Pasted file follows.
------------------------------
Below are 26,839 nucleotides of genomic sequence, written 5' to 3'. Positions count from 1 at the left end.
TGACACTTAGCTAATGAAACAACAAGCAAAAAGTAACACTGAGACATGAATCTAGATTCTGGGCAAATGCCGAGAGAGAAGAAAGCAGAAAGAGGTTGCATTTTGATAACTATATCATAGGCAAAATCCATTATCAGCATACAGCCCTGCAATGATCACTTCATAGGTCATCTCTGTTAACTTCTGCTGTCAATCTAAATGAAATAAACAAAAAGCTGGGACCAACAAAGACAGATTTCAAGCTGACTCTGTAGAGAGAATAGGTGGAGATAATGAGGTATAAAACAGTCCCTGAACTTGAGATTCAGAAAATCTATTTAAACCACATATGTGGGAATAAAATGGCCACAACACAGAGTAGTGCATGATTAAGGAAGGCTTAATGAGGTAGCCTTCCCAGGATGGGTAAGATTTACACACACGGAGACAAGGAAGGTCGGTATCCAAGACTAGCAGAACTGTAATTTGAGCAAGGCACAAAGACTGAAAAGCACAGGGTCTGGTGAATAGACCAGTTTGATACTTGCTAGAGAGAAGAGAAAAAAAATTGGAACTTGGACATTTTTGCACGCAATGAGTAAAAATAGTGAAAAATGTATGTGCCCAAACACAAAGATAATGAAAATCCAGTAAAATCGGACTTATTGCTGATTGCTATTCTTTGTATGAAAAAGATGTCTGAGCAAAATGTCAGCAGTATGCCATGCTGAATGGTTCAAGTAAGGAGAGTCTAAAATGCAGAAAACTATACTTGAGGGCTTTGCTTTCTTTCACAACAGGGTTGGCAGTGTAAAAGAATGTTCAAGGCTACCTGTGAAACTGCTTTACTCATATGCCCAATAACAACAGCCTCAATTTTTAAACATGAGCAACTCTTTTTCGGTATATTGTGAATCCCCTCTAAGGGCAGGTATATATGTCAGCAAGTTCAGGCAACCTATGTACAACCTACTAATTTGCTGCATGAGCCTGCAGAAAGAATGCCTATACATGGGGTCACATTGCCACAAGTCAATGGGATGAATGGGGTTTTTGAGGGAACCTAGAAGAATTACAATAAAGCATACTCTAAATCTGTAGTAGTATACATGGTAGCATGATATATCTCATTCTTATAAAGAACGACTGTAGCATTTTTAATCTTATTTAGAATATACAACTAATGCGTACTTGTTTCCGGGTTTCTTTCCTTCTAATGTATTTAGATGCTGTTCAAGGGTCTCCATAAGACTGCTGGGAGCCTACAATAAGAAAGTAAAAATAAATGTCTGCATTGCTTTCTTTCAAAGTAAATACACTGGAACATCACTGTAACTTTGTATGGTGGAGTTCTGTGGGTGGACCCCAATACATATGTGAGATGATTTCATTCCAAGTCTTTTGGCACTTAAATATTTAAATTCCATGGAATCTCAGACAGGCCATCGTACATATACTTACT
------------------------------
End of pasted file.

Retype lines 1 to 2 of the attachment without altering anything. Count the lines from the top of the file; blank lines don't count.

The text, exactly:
Below are 26,839 nucleotides of genomic sequence, written 5' to 3'. Positions count from 1 at the left end.
TGACACTTAGCTAATGAAACAACAAGCAAAAAGTAACACTGAGACATGAATCTAGATTCTGGGCAAATGCCGAGAGAGAAGAAAGCAGAAAGAGGTTGCATTTTGATAACTATATCATAGGCAAAATCCATTATCAGCATACAGCCCTGCAATGATCACTTCATAGGTCATCTCTGTTAACTTCTGCTGTCAATCTAAATGAAATAAACAAAAAGCTGGGACCAACAAAGACAGATTTCAAGCTGACTCTGTAGAGAGAATAGGTGGAGATAATGAGGTATAAAACAGTCCCTGAACTTGAGATTCAGAAAATCTATTTAAACCACATATGTGGGAATAAAATGGCCACAACACAGAGTAGTGCATGATTAAGGAAGGCTTAATGAGGTAGCCTTCCCAGGATGGGTAAGATTTACACACACGGAGACAAGGAAGGTCGGTATCCAAGACTAGCAGAACTGTAATTTGAGCAAGGCACAAAGACTGAAAAGCACAGGGTCTGGTGAATAGACCAGTTTGATACTTGCTAGAGAGAAGAGAAAAAAAATTGGAACTTGGACATTTTTGCACGCAATGAGTAAAAATAGTGAAAAATGTATGTGCCCAAACACAAAGATAATGAAAATCCAGTAAAATCGGACTTATTGCTGATTGCTATTCTTTGTATGAAAAAGATGTCTGAGCAAAATGTCAGCAGTATGCCATGCTGAATGGTTCAAGTAAGGAGAGTCTAAAATGCAGAAAACTATACTTGAGGGCTTTGCTTTCTTTCACAACAGGGTTGGCAGTGTAAAAGAATGTTCAAGGCTACCTGTGAAACTGCTTTACTCATATGCCCAATAACAACAGCCTCAATTTTTAAACATGAGCAACTCTTTTTCGGTATATTGTGAATCCCCTCTAAGGGCAGGTATATATGTCAGCAAGTTCAGGCAACCTATGTACAACCTACTAATTTGCTGCATGAGCCTGCAGAAAGAATGCCTATACATGGGGTCACATTGCCACAAGTCAATGGGATGAATGGGGTTTTTGAGGGAACCTAGAAGAATTACAATAAAGCATACTCTAAATCTGTAGTAGTATACATGGTAGCATGATATATCTCATTCTTATAAAGAACGACTGTAGCATTTTTAATCTTATTTAGAATATACAACTAATGCGTACTTGTTTCCGGGTTTCTTTCCTTCTAATGTATTTAGATGCTGTTCAAGGGTCTCCATAAGACTGCTGGGAGCCTACAATAAGAAAGTAAAAATAAATGTCTGCATTGCTTTCTTTCAAAGTAAATACACTGGAACATCACTGTAACTTTGTATGGTGGAGTTCTGTGGGTGGACCCCAATACATATGTGAGATGATTTCATTCCAAGTCTTTTGGCACTTAAATATTTAAATTCCATGGAATCTCAGACAGGCCATCGTACATATACTTACT